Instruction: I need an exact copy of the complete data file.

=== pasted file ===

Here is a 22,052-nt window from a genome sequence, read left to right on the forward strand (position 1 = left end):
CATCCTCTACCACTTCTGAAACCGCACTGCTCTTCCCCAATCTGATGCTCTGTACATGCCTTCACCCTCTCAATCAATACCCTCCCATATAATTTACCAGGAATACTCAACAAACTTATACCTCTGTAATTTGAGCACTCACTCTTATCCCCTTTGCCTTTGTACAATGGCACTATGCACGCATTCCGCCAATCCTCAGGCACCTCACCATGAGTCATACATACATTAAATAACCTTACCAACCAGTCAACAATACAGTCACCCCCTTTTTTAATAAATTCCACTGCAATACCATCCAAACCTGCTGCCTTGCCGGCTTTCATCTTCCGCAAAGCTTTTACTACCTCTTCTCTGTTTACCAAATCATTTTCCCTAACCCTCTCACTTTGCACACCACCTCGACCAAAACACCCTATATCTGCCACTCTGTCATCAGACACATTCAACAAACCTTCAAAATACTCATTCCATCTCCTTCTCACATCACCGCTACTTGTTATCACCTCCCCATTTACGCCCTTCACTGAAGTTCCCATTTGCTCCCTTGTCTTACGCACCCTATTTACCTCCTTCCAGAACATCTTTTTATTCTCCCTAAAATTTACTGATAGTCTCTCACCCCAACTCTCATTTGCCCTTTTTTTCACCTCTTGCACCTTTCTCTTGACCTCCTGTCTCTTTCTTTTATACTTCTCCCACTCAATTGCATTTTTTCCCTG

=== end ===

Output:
Here is a 22,052-nt window from a genome sequence, read left to right on the forward strand (position 1 = left end):
CATCCTCTACCACTTCTGAAACCGCACTGCTCTTCCCCAATCTGATGCTCTGTACATGCCTTCACCCTCTCAATCAATACCCTCCCATATAATTTACCAGGAATACTCAACAAACTTATACCTCTGTAATTTGAGCACTCACTCTTATCCCCTTTGCCTTTGTACAATGGCACTATGCACGCATTCCGCCAATCCTCAGGCACCTCACCATGAGTCATACATACATTAAATAACCTTACCAACCAGTCAACAATACAGTCACCCCCTTTTTTAATAAATTCCACTGCAATACCATCCAAACCTGCTGCCTTGCCGGCTTTCATCTTCCGCAAAGCTTTTACTACCTCTTCTCTGTTTACCAAATCATTTTCCCTAACCCTCTCACTTTGCACACCACCTCGACCAAAACACCCTATATCTGCCACTCTGTCATCAGACACATTCAACAAACCTTCAAAATACTCATTCCATCTCCTTCTCACATCACCGCTACTTGTTATCACCTCCCCATTTACGCCCTTCACTGAAGTTCCCATTTGCTCCCTTGTCTTACGCACCCTATTTACCTCCTTCCAGAACATCTTTTTATTCTCCCTAAAATTTACTGATAGTCTCTCACCCCAACTCTCATTTGCCCTTTTTTTCACCTCTTGCACCTTTCTCTTGACCTCCTGTCTCTTTCTTTTATACTTCTCCCACTCAATTGCATTTTTTCCCTG